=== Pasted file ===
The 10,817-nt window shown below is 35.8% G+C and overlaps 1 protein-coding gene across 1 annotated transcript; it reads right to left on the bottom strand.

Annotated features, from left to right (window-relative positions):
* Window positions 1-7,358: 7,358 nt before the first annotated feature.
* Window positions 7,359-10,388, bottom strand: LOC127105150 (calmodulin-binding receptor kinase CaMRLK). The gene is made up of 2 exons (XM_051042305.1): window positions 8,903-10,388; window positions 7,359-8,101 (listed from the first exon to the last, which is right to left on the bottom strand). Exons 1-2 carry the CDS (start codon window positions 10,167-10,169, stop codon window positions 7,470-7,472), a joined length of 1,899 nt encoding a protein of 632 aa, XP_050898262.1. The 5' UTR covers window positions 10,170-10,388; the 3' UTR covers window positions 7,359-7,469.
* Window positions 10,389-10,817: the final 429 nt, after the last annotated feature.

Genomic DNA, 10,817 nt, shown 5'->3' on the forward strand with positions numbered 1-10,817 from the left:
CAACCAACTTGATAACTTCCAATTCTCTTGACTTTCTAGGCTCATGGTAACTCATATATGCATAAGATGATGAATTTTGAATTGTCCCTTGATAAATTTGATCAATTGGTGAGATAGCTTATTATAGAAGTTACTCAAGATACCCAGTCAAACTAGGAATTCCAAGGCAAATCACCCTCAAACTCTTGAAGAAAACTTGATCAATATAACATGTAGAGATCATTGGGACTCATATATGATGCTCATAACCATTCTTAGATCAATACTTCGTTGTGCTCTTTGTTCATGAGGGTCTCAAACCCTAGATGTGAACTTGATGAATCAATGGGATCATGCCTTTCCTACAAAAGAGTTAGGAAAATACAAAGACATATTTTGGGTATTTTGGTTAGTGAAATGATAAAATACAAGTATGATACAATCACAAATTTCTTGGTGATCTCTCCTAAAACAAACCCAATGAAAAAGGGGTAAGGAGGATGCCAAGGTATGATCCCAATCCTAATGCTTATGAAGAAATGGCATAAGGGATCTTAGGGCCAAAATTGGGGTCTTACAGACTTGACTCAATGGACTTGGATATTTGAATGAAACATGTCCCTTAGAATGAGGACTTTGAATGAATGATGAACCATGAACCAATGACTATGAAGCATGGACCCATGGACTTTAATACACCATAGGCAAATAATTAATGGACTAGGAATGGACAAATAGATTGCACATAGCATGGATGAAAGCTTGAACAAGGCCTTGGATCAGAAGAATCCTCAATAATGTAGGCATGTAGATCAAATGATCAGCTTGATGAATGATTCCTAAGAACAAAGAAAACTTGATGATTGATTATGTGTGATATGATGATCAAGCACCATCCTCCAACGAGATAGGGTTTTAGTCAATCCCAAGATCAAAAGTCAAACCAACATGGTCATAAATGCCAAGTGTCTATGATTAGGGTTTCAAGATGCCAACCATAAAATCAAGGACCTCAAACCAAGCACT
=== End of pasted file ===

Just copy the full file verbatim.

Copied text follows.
The 10,817-nt window shown below is 35.8% G+C and overlaps 1 protein-coding gene across 1 annotated transcript; it reads right to left on the bottom strand.

Annotated features, from left to right (window-relative positions):
* Window positions 1-7,358: 7,358 nt before the first annotated feature.
* Window positions 7,359-10,388, bottom strand: LOC127105150 (calmodulin-binding receptor kinase CaMRLK). The gene is made up of 2 exons (XM_051042305.1): window positions 8,903-10,388; window positions 7,359-8,101 (listed from the first exon to the last, which is right to left on the bottom strand). Exons 1-2 carry the CDS (start codon window positions 10,167-10,169, stop codon window positions 7,470-7,472), a joined length of 1,899 nt encoding a protein of 632 aa, XP_050898262.1. The 5' UTR covers window positions 10,170-10,388; the 3' UTR covers window positions 7,359-7,469.
* Window positions 10,389-10,817: the final 429 nt, after the last annotated feature.

Genomic DNA, 10,817 nt, shown 5'->3' on the forward strand with positions numbered 1-10,817 from the left:
CAACCAACTTGATAACTTCCAATTCTCTTGACTTTCTAGGCTCATGGTAACTCATATATGCATAAGATGATGAATTTTGAATTGTCCCTTGATAAATTTGATCAATTGGTGAGATAGCTTATTATAGAAGTTACTCAAGATACCCAGTCAAACTAGGAATTCCAAGGCAAATCACCCTCAAACTCTTGAAGAAAACTTGATCAATATAACATGTAGAGATCATTGGGACTCATATATGATGCTCATAACCATTCTTAGATCAATACTTCGTTGTGCTCTTTGTTCATGAGGGTCTCAAACCCTAGATGTGAACTTGATGAATCAATGGGATCATGCCTTTCCTACAAAAGAGTTAGGAAAATACAAAGACATATTTTGGGTATTTTGGTTAGTGAAATGATAAAATACAAGTATGATACAATCACAAATTTCTTGGTGATCTCTCCTAAAACAAACCCAATGAAAAAGGGGTAAGGAGGATGCCAAGGTATGATCCCAATCCTAATGCTTATGAAGAAATGGCATAAGGGATCTTAGGGCCAAAATTGGGGTCTTACAGACTTGACTCAATGGACTTGGATATTTGAATGAAACATGTCCCTTAGAATGAGGACTTTGAATGAATGATGAACCATGAACCAATGACTATGAAGCATGGACCCATGGACTTTAATACACCATAGGCAAATAATTAATGGACTAGGAATGGACAAATAGATTGCACATAGCATGGATGAAAGCTTGAACAAGGCCTTGGATCAGAAGAATCCTCAATAATGTAGGCATGTAGATCAAATGATCAGCTTGATGAATGATTCCTAAGAACAAAGAAAACTTGATGATTGATTATGTGTGATATGATGATCAAGCACCATCCTCCAACGAGATAGGGTTTTAGTCAATCCCAAGATCAAAAGTCAAACCAACATGGTCATAAATGCCAAGTGTCTATGATTAGGGTTTCAAGATGCCAACCATAAAATCAAGGACCTCAAACCAAGCACT